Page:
The burden of disease analysis was based on the unit records for 2008 and 2009 mortality data provided by Statistics SA. These included age, sex, district of death and underlying cause of death coded to the 10th revision of the International Statistical Classification of Diseases and Related Health Problems (ICD-10). STATA 11 was used to adjust the data, firstly by redistributing deaths of unknown ages proportionally by age and gender across each of the known causes of death. Causes of death used as pseudonyms for AIDS were combined with the HIV deaths. Deaths misclassified to ill-defined signs and symptoms and other ‘garbage codes’ (intermediate causes of death such as septicaemia; mechanisms of death such as cardiac arrest, which could be produced by a variety of different causes; partially specified causes such as cancer with unknown site of the disease; or risk factors such as hypertension) were proportionally redistributed to specified causes within each age and gender category. The ICD codes were aggregated according to the updated National Burden of Disease (NBD) list, which is a condensed list of conditions containing the most prevalent diseases across SA, including those of public health importance. The proportions of deaths and years of life lost (YLLs) due to the four broad cause groups were calculated for each of the 52 districts. YLLs are a measure of premature mortality based on the age at death and therefore highlight the causes of death that should be targeted for prevention. In line with the initial SA NBD study, the highest observed national life expectancy was selected as the standard against which YLLs are calculated.

Data for raised blood pressure are presented from four national household surveys: the South African Demographic and Health Survey (SADHS) 1998,[ 7 ] the Study on Global Ageing and Adult Health (SAGE) 2007,8 and the National Income Dynamics Study (NiDS) 2008[ 9 ] (wave 1) and 2010[ 10 ] (wave 2). (Note: The third wave of the NiDS has been released, together with updates to the previous two waves, since this analysis was completed.)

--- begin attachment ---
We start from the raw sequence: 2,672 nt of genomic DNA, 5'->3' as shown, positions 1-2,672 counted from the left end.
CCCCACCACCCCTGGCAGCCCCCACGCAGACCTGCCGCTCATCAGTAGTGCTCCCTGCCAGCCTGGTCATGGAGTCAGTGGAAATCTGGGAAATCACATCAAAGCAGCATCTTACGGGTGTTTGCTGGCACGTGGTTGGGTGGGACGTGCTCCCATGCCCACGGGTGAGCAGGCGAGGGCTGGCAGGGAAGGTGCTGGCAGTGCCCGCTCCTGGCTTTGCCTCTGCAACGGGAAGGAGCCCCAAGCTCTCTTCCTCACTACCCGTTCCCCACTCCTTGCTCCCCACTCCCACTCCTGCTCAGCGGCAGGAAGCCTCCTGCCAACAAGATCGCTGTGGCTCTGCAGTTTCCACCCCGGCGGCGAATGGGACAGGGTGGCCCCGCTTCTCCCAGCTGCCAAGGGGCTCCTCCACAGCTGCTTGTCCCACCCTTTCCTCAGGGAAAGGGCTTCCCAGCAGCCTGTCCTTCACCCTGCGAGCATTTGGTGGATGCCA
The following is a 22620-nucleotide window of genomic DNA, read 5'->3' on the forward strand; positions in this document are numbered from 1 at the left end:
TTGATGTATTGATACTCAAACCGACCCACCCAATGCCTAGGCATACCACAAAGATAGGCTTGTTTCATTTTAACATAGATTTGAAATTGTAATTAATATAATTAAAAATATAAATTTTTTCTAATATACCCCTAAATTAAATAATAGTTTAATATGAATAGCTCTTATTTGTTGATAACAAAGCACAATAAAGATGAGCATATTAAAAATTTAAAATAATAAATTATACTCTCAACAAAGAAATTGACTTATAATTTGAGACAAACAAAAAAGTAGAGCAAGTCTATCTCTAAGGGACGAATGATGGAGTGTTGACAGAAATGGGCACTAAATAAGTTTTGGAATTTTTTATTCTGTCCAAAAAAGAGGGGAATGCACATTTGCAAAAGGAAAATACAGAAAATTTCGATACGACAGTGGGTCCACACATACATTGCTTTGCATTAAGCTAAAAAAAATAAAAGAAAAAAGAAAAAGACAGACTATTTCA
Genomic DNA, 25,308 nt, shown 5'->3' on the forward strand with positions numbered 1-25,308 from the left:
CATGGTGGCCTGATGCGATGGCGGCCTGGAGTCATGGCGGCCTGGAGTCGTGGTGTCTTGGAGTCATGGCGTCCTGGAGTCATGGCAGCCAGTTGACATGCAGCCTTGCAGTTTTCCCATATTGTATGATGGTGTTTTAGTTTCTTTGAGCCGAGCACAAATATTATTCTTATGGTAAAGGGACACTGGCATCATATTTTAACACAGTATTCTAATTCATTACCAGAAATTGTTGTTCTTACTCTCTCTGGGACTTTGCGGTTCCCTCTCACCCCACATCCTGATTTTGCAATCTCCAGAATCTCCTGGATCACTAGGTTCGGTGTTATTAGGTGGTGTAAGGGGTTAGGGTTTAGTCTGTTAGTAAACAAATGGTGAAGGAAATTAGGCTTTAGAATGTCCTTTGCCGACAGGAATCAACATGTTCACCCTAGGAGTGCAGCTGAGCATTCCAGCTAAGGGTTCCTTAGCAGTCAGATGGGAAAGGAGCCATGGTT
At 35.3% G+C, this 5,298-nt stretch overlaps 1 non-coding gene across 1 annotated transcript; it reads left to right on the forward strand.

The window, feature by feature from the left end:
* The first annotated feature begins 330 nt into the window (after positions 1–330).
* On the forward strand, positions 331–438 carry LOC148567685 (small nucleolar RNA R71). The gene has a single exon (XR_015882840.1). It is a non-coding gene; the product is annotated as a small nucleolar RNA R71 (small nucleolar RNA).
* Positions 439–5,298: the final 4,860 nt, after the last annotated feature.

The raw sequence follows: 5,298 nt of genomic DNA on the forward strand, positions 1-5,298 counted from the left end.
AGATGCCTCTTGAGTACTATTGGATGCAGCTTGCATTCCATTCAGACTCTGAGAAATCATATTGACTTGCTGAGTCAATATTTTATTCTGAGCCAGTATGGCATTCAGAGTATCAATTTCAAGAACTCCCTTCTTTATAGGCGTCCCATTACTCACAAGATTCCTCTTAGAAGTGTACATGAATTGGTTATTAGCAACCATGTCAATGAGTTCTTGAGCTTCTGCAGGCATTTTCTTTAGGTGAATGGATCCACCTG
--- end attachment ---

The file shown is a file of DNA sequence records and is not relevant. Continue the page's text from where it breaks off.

Individuals were classified as hypertensive if their average systolic blood pressure was ≥140 mmHg or their diastolic blood pressure ≥90 mmHg, or if they used blood pressure medication. The data were checked for outlier values, which were excluded from the analysis. Individuals without a valid blood pressure measurement who were not on blood pressure medication were omitted from the analysis. (A valid blood pressure measurement complies with the following set of rules: systolic 80 - 240 mmHg; diastolic 35 - 140 mmHg; systolic at least 15 units more than the corresponding diastolic; absolute difference between two systolic or diastolic measurements not more than 5 units.)

While the surveys had similar procedures for measuring hypertension, the sampling procedures were slightly different. Triangulation of multiple data sources was therefore undertaken to better describe the burden of disease and effective treatment coverage of hypertension.

Results

The burden of disease analysis shows that NCDs have become the largest broad cause of YLLs in South Africa (32.0% of YLLs in 2009). The percentage of YLLs per district by broad cause group is shown in Fig. 1, highlighting substantial differences in the burden due to NCDs relative to that caused by injuries, HIV, tuberculosis, communicable, maternal, perinatal and nutrition-related diseases. The percentage of YLLs due to NCDs tends to be highest in the metros and least-deprived districts. Individual causes of death due to NCDs feature strongly in the ten leading causes of mortality. All metros show high age-standardised mortality rates for ischaemic heart disease, cerebrovascular disease and hypertensive disease (Fig. 2), although the overall age-standardised mortality for NCDs in Mangaung (1 082.2/100 000 population) is 1.6 times higher than in Cape Town (676.0).



Fig. 1. Percentage of YLLs by broad cause group, by district, 2009. (YLLs = years of life lost; NCD = non-communicable disease; TB = tuberculosis.)



Fig. 2. Leading age-standardised mortality rates (deaths/100 000 population) by metro, highlighting NCD causes, 2009. (NCD = non-communicable disease; COPD = chronic obstructive pulmonary disease; TB = tuberculosis.)